Wondering where to vote? There’s an app for that
By Shant Shahrigian
The city’s Board of Elections (BOE) and Campaign Finance Board have prepared a range of resources aiming to simplify the Sept. 10 primaries.
New this year is an app that lets you look up your poll site by inputting your address. Visit www.nycvotes.org with your smart phone to access the tool, which has a number of useful features along with the poll site finder.
You can visit the board’s Poll Site Locator, call 1-866-VOTE-NYC or e-mail your complete home address to firstname.lastname@example.org with the name of your borough in the subject line.
To learn where the candidates stand on the issues, consult the Voter Guide, which includes succinct summaries of the candidates in every race and information on voting rights and the debates.
Campaign Finance Board Director of Voter Assistance Onida Coward Mayers says, “The whole concept behind these guides is for people to be able to do it at their own time, at their own pace, wherever they like.”
The traditional lever voting machines return to voting sites for the 2013 primaries.
Authorities have assured the public the roughly 50-year-old machines are working and capable of handling thousands of voters.
“We are confident that the system itself is simple and easy to use and voters won’t have any problems in terms of understanding how to vote with the lever,” said BOE Director of Communications Valerie Vazquez.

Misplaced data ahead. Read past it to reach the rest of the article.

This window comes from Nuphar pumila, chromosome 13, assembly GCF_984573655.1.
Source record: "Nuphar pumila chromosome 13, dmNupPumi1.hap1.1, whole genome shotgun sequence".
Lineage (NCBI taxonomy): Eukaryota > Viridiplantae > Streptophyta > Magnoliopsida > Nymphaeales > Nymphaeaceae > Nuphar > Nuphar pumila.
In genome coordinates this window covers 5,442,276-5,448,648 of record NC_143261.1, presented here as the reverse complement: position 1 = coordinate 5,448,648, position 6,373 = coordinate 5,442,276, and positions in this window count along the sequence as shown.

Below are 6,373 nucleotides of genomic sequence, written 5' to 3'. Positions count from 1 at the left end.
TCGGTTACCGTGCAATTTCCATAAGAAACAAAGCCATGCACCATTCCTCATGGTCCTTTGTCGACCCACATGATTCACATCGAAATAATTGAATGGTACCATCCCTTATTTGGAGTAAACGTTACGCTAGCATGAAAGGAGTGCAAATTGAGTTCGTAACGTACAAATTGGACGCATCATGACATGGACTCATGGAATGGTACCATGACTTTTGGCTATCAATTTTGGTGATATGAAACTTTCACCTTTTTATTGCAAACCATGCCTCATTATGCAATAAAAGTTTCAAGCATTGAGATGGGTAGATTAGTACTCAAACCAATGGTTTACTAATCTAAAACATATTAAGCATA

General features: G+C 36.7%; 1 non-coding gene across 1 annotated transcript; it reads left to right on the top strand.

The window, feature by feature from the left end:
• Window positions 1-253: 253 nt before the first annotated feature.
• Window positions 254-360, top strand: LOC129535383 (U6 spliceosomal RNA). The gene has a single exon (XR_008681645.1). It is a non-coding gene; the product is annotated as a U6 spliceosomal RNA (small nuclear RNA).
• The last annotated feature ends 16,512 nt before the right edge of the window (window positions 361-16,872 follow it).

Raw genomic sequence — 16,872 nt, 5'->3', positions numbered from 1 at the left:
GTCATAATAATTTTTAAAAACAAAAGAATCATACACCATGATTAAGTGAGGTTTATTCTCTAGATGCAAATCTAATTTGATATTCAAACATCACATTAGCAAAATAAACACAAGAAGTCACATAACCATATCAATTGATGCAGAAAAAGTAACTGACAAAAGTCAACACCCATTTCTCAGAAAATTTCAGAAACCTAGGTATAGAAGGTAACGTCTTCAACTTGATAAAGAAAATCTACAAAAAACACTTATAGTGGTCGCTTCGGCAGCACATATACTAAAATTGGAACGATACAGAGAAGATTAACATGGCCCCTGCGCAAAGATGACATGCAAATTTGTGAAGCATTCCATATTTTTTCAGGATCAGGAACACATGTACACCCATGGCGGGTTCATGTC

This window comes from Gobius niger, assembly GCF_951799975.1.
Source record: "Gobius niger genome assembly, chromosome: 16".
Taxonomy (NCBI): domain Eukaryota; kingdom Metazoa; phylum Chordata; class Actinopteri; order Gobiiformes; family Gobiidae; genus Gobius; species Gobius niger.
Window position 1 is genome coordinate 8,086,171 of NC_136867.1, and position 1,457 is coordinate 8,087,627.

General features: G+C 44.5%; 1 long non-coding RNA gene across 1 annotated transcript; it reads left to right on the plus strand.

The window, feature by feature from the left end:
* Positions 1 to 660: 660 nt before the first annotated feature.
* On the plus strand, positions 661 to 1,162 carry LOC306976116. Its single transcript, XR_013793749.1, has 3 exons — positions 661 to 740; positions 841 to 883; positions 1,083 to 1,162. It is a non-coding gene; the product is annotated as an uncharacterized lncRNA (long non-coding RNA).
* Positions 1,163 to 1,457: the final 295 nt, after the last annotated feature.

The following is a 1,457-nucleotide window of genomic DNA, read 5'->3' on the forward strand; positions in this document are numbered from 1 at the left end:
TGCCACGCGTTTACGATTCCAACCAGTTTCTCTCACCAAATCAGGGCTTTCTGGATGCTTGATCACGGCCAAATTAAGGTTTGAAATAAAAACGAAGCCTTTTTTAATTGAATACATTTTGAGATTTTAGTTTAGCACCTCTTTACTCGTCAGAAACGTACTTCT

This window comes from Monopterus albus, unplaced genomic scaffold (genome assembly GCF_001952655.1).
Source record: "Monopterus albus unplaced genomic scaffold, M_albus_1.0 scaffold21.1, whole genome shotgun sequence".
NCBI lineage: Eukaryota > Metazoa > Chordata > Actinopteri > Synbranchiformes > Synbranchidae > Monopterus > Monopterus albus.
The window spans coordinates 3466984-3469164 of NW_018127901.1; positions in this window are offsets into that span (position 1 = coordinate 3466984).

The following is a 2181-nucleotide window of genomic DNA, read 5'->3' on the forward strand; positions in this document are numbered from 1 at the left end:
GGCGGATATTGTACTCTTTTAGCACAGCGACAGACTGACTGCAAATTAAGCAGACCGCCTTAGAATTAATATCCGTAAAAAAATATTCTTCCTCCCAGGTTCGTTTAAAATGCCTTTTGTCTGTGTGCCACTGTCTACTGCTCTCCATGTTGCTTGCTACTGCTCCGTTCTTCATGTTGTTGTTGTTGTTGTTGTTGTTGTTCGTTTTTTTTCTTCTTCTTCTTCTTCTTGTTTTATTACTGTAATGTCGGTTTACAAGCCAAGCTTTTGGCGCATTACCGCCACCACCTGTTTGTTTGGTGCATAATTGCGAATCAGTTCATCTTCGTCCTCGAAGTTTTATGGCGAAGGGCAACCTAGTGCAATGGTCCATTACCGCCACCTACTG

For those apprehensive about using the lever machines, the Voter Guide includes a step-by-step illustration of the process. Touchscreens and other devices will be available for voters with disabilities.
While no app yet exists for casting ballots, the BOE and Campaign Finance Board hope their efforts draw more citizens to vote next week.
“I believe our guides would be the answer to anyone who is intimidated at all,” Ms. Mayers said.
The polls will open on Sept. 10 at 6 a.m. and close at 9 p.m.
Winners in Tuesday’s primary failing to garner at least 40 percent of the vote will compete in a run-off election with the second-place finisher on Oct. 1.